"Poverty and the Government in America: A Historical Encyclopedia" looks at one of the most important and controversial issues in U.S. history. Debated vigorously every election year, poverty is a topic that no politician at any level of government can escape. Ranging from colonial times to the New Deal, from Lyndon Johnson's War on Poverty to welfare reform and beyond, it is the only encyclopedia focused exclusively on policy initiatives aimed at underprivileged citizens and the impact of those initiatives on the nation. "Poverty and the Government in America" offers over 170 entries on policies implemented to alleviate poverty--their historic contexts, rationales, and legacies. The encyclopedia also features separate essays on how poverty has been addressed at federal, state, local, and Native American tribal levels throughout U.S. history. Complimented by a richly detailed chronology and a wealth of primary documents, these features help readers grasp both the broad contours of government efforts to fight poverty and the details and results of specific policies.
Author: Frank F. Furstenberg Publisher: Russell Sage Foundation ISBN: 1610442342 Size: 48.73 MB Format: PDF, Mobi View: 1205
Teen childbearing has risen to frighteningly high levels over the last four decades, jeopardizing the life chances of young parents and their offspring alike, particularly among minority communities. Or at least, that’s what politicians on the right and left often tell us, and what the American public largely believes. But sociologist Frank Furstenberg argues that the conventional wisdom distorts reality. In Destinies of the Disadvantaged, Furstenberg traces the history of public concern over teen pregnancy, exploring why this topic has become so politically powerful, and so misunderstood. Based on over forty years of Furstenberg’s research on teen childbearing, Destinies of the Disadvantaged relates how the issue emerged from obscurity to become one of the most heated social controversies in America. Both slipshod research by social scientists and opportunistic grandstanding by politicians have contributed to public misunderstanding of the issue. Although out-of-wedlock teen pregnancy rose notably between 1960 and 1990—a cause for concern given the burdens of single motherhood at a young age—this trend did not reflect a rise in the rate of overall teen pregnancies. In fact, teen pregnancy actually declined dramatically in the 1960s and 1970s. The number of unmarried teenage mothers rose after 1960, not because more young women became pregnant, but because those who did increasingly chose not to rush into marriage. Furstenberg shows how early social science research on this topic exaggerated the adverse consequences of early parenthood both for young parents and for their children. Researchers also inaccurately portrayed single teenage motherhood as a phenomenon concentrated among minorities. Both of these misapprehensions skewed subsequent political debates. The issue became a public obsession and remained so during the 1990s, even as rates of out-of-wedlock teen childbearing plummeted. Addressing teen pregnancy was originally a liberal cause, led by advocates of family planning services, legalized abortion, and social welfare programs for single mothers. The issue was later adopted by conservatives, who argued that those liberal remedies were encouraging teen parenthood. According to Furstenberg, the flexible political usefulness of the issue explains its hold on political discourse. The politics of teen parenthood is a fascinating case study in the abuse of social science for political ends. In Destinies of the Disadvantaged, Furstenberg brings that tale to life with the perspective of a historian and the insight of an insider, and provides the straight facts needed to craft effective policies to address teen pregnancy.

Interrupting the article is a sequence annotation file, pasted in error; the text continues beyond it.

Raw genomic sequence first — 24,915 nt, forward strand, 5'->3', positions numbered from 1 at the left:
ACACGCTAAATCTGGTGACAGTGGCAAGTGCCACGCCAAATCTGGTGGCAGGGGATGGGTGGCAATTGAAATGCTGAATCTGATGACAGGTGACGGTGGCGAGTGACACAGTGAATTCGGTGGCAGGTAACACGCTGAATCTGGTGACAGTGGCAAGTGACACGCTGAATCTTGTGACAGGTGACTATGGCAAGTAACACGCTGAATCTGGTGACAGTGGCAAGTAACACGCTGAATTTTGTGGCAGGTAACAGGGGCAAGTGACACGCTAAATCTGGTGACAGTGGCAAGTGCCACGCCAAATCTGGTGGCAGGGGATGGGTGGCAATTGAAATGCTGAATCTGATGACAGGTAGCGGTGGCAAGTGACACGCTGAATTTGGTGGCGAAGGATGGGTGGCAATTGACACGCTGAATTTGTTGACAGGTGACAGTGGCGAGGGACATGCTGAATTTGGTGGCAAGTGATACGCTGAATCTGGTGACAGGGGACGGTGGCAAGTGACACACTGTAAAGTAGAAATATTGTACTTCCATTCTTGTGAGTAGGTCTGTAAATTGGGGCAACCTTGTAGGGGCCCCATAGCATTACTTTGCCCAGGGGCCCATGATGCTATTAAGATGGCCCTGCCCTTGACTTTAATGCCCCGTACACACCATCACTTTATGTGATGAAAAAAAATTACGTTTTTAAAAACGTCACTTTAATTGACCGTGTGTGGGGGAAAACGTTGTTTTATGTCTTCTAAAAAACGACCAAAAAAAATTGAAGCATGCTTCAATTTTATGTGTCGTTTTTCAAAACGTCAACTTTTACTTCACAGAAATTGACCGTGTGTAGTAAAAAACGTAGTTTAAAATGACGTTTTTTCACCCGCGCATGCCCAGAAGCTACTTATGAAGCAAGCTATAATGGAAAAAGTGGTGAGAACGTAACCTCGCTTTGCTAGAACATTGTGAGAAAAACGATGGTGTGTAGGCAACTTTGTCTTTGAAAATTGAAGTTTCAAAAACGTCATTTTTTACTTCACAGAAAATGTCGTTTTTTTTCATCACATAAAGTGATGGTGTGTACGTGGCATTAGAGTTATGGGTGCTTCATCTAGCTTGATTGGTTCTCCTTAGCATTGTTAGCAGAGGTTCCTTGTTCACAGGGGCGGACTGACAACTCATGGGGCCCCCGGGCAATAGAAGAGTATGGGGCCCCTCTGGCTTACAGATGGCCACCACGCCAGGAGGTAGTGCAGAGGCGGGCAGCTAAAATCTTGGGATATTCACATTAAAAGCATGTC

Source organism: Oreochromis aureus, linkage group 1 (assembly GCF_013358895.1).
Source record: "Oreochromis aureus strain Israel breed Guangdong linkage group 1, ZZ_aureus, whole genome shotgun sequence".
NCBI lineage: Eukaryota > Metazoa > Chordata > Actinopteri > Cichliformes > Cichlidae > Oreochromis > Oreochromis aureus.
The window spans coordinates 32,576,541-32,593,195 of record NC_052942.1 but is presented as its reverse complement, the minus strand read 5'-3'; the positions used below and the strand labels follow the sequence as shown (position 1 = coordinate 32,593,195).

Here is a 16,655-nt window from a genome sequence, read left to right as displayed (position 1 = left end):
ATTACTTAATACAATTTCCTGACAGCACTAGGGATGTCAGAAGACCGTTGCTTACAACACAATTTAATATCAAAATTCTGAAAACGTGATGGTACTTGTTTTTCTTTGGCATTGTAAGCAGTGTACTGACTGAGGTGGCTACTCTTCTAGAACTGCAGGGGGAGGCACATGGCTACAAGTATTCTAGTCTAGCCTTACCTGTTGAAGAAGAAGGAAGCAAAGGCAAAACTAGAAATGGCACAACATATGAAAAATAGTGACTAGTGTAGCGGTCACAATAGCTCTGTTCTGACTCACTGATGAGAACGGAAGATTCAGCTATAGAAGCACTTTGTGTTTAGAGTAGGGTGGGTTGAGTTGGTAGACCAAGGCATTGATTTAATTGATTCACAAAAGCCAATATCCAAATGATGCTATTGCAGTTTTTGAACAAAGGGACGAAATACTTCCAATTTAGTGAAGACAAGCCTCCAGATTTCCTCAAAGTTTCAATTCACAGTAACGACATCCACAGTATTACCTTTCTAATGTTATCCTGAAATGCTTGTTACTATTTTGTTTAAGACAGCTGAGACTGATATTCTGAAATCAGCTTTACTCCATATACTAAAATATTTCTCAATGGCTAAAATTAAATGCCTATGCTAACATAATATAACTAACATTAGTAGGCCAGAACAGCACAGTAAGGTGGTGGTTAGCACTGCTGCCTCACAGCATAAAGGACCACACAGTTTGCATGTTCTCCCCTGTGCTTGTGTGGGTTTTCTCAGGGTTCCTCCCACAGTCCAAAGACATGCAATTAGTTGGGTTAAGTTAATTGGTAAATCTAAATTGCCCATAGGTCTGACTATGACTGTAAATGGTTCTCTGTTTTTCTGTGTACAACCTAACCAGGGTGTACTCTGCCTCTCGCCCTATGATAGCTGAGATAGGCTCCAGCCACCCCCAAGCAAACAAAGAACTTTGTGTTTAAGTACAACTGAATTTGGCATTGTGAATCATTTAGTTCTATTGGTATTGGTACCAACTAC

Author: D. Bradford Hunt Publisher: University of Chicago Press ISBN: 0226360873 Size: 35.62 MB Format: PDF, ePub, Docs View: 900
Now considered a dysfunctional mess, Chicago’s public housing projects once had long waiting lists of would-be residents hoping to leave the slums behind. So what went wrong? To answer this complicated question, D. Bradford Hunt traces public housing’s history in Chicago from its New Deal roots through current mayor Richard M. Daley’s Plan for Transformation. In the process, he chronicles the Chicago Housing Authority’s own transformation from the city’s most progressive government agency to its largest slumlord. Challenging explanations that attribute the projects’ decline primarily to racial discrimination and real estate interests, Hunt argues that well-intentioned but misguided policy decisions—ranging from design choices to maintenance contracts—also paved the road to failure. Moreover, administrators who fully understood the potential drawbacks did not try to halt such deeply flawed projects as Cabrini-Green and the Robert Taylor Homes. These massive high-rise complexes housed unprecedented numbers of children but relatively few adults, engendering disorder that pushed out the working class and, consequently, the rents needed to maintain the buildings. The resulting combination of fiscal crisis, managerial incompetence, and social unrest plunged the CHA into a quagmire from which it is still struggling to emerge. Blueprint for Disaster, then,is an urgent reminder of the havoc poorly conceived policy can wreak on our most vulnerable citizens.